You could hardly start your day without some grains. That might include oats, a bran muffin, or even grits, if that’s your thing.
In fact, grains are a part of our daily diets. The U.S. Department of Agriculture defines grains as any food made from wheat, rice, oats, cornmeal, barley or another cereal grain. That includes bread, pasta, oatmeal, breakfast cereals and tortillas.
What you might not know is near-infrared spectroscopy (NIR) plays a crucial role in monitoring the safety, quality and health benefits of those grains.
NIR spectroscopy is widely applied in food science and technology research. It has become one of the most common analytical techniques in the sector due to its low costs, fast processing and non-destructive nature. Nowadays, NIR spectroscopy is a well-recognized technique in the wheat and cereal-processing industry for routine quality assessment.
Cereals are a staple food supplies worldwide. Wheat, rice, and maize represent the most important agricultural crops. These products provide more than half of the world's dietary calorific, or energy intake, according to the USDA. The quality of food products is strictly dependent on the quality of the raw ingredients used. Therefore, assessing its composition, purity and physicochemical characteristics is of interest to the food industry, breeders and farmers, and for the scientific community serving these industries.
Grains have a number of properties which impact its quality, safety and health values. Protein, moisture, phenolics and fungi are some of those features. Engineers use NIR spectroscopy to detect these characteristics.
The measurement of protein and moisture in wheat and other grains is among the most widespread NIR spectroscopy application in use, according to 2018 research conducted by Nicola Caporaso, Martin Whitworth and Ian Fisk. Spectroscopy provides information about the chemical properties of a material, and NIR spectroscopy is used in cereal grain evaluation. The group showed the potential of NIR-based methods to predict protein content, sprout damage and α-amylase activity in wheat and barley. They also showed an assessment of quality parameters in other cereals such as rice, maize and oats, and the estimation of fungal infection.
Traditional applications of NIR spectroscopy for cereals used ground wheat in the study. Yet, the researchers demonstrated that reliable prediction of wheat composition is possible using NIR directly on whole kernels. This represents a great advance with benefits in terms of sample preparation, cost, and applicability.
NIR spectroscopy has been applied to predict some major components of grains such as moisture, protein, and lipids. It has demonstrated such good performance that in many cases, it is preferred over traditional wet chemistry methods for routine analysis.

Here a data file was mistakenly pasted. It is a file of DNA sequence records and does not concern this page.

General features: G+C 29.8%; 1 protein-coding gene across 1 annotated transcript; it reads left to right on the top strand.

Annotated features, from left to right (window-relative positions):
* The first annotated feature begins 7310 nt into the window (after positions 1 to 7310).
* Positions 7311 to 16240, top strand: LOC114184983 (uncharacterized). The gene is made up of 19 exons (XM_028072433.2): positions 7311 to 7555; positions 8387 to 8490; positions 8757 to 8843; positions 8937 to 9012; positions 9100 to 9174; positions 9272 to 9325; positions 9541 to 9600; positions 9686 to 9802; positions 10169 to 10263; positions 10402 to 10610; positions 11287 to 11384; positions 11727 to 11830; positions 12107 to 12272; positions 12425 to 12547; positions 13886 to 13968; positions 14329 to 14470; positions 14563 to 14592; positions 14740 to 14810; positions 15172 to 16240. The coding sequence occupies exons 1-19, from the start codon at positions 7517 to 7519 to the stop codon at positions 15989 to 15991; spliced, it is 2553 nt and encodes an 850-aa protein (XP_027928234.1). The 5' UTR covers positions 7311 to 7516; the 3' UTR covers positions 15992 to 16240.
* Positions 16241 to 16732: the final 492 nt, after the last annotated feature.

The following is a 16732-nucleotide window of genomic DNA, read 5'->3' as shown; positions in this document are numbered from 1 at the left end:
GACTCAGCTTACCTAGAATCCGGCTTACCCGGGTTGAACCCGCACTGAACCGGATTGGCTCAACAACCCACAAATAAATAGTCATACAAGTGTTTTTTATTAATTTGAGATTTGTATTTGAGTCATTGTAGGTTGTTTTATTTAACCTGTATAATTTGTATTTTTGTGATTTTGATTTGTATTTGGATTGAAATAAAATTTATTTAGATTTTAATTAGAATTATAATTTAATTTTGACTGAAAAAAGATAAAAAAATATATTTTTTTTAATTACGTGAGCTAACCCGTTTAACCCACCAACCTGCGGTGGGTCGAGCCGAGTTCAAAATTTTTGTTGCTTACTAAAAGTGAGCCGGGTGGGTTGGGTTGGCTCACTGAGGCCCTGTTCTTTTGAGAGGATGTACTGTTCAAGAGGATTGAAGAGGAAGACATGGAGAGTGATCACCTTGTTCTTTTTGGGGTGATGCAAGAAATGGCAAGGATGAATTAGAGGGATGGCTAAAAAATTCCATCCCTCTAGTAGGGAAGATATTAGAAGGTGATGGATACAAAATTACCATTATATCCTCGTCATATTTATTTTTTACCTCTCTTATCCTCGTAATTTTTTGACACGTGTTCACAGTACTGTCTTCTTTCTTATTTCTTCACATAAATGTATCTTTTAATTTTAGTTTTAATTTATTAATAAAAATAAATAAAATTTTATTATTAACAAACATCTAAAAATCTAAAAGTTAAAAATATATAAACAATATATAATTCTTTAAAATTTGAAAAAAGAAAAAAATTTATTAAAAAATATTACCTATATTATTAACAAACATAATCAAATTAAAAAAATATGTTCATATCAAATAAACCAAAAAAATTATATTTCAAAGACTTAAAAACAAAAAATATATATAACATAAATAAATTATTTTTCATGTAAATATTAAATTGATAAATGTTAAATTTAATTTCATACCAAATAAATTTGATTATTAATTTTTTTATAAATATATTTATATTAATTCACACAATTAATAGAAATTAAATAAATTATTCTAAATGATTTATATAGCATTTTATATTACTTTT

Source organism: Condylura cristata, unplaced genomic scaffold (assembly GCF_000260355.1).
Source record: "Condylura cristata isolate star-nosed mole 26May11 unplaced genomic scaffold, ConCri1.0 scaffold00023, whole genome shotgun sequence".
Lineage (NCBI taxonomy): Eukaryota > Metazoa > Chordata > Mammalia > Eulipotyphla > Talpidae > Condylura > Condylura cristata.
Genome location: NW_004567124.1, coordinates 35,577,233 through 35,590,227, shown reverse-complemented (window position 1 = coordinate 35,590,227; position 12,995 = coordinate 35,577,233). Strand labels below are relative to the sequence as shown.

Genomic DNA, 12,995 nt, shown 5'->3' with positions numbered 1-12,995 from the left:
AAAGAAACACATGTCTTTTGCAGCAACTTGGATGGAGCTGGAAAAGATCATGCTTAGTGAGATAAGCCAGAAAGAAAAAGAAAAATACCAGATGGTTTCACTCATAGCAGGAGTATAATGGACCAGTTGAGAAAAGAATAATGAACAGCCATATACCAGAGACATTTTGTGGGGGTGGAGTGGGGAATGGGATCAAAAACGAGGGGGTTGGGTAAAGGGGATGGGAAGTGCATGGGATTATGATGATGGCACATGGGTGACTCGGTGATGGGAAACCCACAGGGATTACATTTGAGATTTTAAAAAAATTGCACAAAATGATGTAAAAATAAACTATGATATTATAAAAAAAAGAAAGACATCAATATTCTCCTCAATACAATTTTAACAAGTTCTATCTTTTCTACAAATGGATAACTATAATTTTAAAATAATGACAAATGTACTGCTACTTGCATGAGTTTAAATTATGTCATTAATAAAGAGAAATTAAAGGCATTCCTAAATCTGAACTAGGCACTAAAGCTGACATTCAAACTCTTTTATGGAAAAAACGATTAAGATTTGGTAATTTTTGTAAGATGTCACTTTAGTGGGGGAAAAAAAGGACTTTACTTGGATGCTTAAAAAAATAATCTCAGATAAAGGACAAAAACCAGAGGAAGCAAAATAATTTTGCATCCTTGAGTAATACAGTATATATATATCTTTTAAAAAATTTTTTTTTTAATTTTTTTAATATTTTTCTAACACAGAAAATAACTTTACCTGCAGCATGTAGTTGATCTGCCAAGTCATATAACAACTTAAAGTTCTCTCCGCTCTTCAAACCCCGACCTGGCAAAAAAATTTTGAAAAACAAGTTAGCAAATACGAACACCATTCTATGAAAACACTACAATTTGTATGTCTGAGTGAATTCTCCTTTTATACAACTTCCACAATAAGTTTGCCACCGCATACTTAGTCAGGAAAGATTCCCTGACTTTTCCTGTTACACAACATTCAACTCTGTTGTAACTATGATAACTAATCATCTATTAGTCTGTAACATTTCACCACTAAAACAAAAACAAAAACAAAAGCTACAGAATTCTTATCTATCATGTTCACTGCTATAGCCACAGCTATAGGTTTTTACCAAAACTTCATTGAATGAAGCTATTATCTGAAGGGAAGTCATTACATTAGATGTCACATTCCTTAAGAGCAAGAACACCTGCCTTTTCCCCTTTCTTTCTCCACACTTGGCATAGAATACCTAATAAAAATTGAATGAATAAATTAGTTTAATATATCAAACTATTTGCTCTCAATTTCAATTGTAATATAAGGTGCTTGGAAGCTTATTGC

Traditionally, the use of ground material removes the information regarding the natural variability of individual kernels within a sample. Its nature implies the measurement of an average. Yet grinding gives a uniform material on the spectrometer. Therefore, researchers usually obtain better predictions compared to whole kernel measurement.
But grinding is time-consuming, and it represents a limitation when engineers need to scan large numbers of samples. NIR spectroscopy is able to scan individual kernels instead of in bulk.
Protein content in wheat has been a major target for NIR spectroscopy for bulk and single kernel applications. For example, NIR reflectance spectroscopy has been applied to assess protein variability in single wheat kernels from various USDA wheat classes. It was also shown that protein content in wheat may be estimated by single kernel NIR reflectance spectra at a performance equivalent to conventional bulk kernel NIR instrumentation.
NIR spectroscopy achieved accurate predictions for total phenolics and free p-coumaric acid content in barley. NIR spectroscopy has also been used to predict protein and amylase content in rice flour.
Maize mycotoxins are a common problem in every producing country, according to the researchers. Toxigenic fungal growth can dramatically affect the quality and safety of the products, both for human and animal nutrition. Traditional NIR spectroscopy has been used in several applications for the detection of mycotoxigenic fungi and their toxic metabolites.
HORIBA Scientific makes a number of NIR spectrometers, including manual units and as part of custom-built systems.
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